The Society of Motor Manufacturers and Traders said that new rules “must encourage consumers to purchase, not just compel manufacturers to produce”.
SMMT chief executive Mike Hawes said: “The danger is that consumers will lack the incentive to purchase these new vehicles – vehicles that will remain more expensive than traditional petrol and diesel cars for a number of years to come – in the quantities needed, keeping their older, more polluting vehicles for even longer thereby undermining the carbon savings this regulation seeks to deliver.
“Market transformation is proven to work fastest when mandates are matched with incentives and, for automotive electrification, we also need commensurate and binding targets for infrastructure provision. We will now work closely with government during its consultation process to ensure that the final regulation helps the market transition to zero emission motoring.”
The DfT said that several major manufacturers, such as Ford, Mercedes, Audi, Peugeot and Volvo, have already committed to only sell electric cars in the UK by 2030.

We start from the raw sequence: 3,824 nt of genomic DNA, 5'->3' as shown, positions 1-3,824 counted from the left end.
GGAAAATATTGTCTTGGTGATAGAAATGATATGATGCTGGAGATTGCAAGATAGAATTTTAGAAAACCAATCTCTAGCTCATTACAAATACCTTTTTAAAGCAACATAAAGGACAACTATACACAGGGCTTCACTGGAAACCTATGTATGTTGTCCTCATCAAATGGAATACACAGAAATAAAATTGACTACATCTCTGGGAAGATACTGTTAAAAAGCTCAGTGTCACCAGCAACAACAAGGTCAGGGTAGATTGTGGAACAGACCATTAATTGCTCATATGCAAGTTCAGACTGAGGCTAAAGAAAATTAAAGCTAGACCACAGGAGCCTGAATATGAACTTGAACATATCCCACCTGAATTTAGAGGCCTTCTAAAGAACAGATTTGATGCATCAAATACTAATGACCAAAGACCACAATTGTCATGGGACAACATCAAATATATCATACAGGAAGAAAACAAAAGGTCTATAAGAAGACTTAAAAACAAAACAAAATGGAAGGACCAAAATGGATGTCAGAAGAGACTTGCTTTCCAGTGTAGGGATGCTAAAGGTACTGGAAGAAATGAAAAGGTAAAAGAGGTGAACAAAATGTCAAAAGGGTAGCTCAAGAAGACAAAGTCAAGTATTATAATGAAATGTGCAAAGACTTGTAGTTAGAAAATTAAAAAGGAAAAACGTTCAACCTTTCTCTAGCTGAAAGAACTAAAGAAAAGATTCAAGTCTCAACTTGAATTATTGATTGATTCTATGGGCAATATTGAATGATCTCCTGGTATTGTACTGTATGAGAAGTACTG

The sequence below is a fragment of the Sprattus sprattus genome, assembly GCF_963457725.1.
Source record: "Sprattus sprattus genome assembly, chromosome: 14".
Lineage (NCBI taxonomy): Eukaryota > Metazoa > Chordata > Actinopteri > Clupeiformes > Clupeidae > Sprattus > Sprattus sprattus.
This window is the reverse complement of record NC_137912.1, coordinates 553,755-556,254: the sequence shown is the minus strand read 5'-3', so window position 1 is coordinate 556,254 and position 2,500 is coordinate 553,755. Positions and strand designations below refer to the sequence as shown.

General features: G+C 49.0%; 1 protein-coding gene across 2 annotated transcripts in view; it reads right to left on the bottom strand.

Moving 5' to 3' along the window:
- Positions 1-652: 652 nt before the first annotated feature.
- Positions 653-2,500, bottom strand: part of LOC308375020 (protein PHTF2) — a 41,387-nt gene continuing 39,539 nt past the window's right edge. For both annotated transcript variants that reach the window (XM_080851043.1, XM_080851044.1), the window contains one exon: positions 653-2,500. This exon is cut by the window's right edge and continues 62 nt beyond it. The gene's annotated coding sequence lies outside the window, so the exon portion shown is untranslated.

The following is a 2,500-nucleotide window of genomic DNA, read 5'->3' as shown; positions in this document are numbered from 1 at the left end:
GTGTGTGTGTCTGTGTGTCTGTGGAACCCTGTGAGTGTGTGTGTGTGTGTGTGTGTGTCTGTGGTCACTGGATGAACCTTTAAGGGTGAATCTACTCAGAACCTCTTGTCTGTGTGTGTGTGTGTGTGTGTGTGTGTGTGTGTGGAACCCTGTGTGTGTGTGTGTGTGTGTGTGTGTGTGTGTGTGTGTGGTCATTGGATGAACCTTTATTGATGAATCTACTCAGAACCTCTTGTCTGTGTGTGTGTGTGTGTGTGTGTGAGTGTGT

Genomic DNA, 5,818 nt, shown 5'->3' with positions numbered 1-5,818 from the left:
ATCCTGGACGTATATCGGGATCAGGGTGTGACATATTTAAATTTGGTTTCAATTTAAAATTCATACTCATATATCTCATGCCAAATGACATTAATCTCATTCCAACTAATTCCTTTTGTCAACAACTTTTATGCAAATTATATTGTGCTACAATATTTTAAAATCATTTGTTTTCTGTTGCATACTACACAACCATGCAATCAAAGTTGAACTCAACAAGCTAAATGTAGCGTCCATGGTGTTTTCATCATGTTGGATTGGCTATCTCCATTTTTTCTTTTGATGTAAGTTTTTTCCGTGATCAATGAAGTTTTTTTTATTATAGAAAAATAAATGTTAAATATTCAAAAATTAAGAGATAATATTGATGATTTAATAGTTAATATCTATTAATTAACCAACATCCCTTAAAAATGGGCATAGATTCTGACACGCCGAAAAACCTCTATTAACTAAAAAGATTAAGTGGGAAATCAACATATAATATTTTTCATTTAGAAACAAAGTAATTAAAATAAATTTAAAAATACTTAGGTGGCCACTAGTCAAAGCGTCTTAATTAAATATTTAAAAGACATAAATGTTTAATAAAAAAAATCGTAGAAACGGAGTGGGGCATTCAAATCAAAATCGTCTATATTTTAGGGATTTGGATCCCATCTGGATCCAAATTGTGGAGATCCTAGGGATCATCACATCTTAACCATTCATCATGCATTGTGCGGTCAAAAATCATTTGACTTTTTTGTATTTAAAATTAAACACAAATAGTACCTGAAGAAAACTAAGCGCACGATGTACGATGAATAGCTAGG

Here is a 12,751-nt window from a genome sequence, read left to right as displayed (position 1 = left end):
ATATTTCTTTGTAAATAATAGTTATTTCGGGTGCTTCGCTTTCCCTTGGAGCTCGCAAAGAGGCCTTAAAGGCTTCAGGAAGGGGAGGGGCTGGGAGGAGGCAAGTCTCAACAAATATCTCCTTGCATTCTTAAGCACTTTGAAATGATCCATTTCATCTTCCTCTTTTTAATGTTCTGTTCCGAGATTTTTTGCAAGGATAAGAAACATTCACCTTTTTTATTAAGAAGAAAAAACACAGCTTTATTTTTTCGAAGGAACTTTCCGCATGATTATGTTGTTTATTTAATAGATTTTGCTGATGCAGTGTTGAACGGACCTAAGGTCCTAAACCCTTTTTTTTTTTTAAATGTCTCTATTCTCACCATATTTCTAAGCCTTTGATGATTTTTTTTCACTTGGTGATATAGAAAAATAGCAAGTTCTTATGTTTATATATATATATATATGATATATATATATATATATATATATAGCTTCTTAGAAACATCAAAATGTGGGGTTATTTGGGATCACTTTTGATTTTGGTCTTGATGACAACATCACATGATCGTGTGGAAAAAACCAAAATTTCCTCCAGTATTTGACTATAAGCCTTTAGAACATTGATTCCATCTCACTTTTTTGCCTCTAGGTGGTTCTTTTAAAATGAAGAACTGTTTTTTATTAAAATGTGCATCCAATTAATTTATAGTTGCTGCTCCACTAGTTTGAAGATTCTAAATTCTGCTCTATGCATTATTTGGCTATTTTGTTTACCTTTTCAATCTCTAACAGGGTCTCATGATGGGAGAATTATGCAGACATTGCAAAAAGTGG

Volkswagen and Land Rover expect battery-powered vehicles to account for half of their sales, while for Toyota, Honda and Porsche fully electric sales would make for a fraction of the total.
Toyota has been betting on hybrid models to reduce its environmental impact and previously warned it would stop investment in its British factories if rules ended up hindering sales.
The Government announced two years ago that new petrol and diesel vehicles would be banned from 2030, while some hybrid models could be sold until 2035.
Last month, the Office for Budget Responsibility said electric models would account for 59pc of new car sales by 2027, doubling the forecast released in October.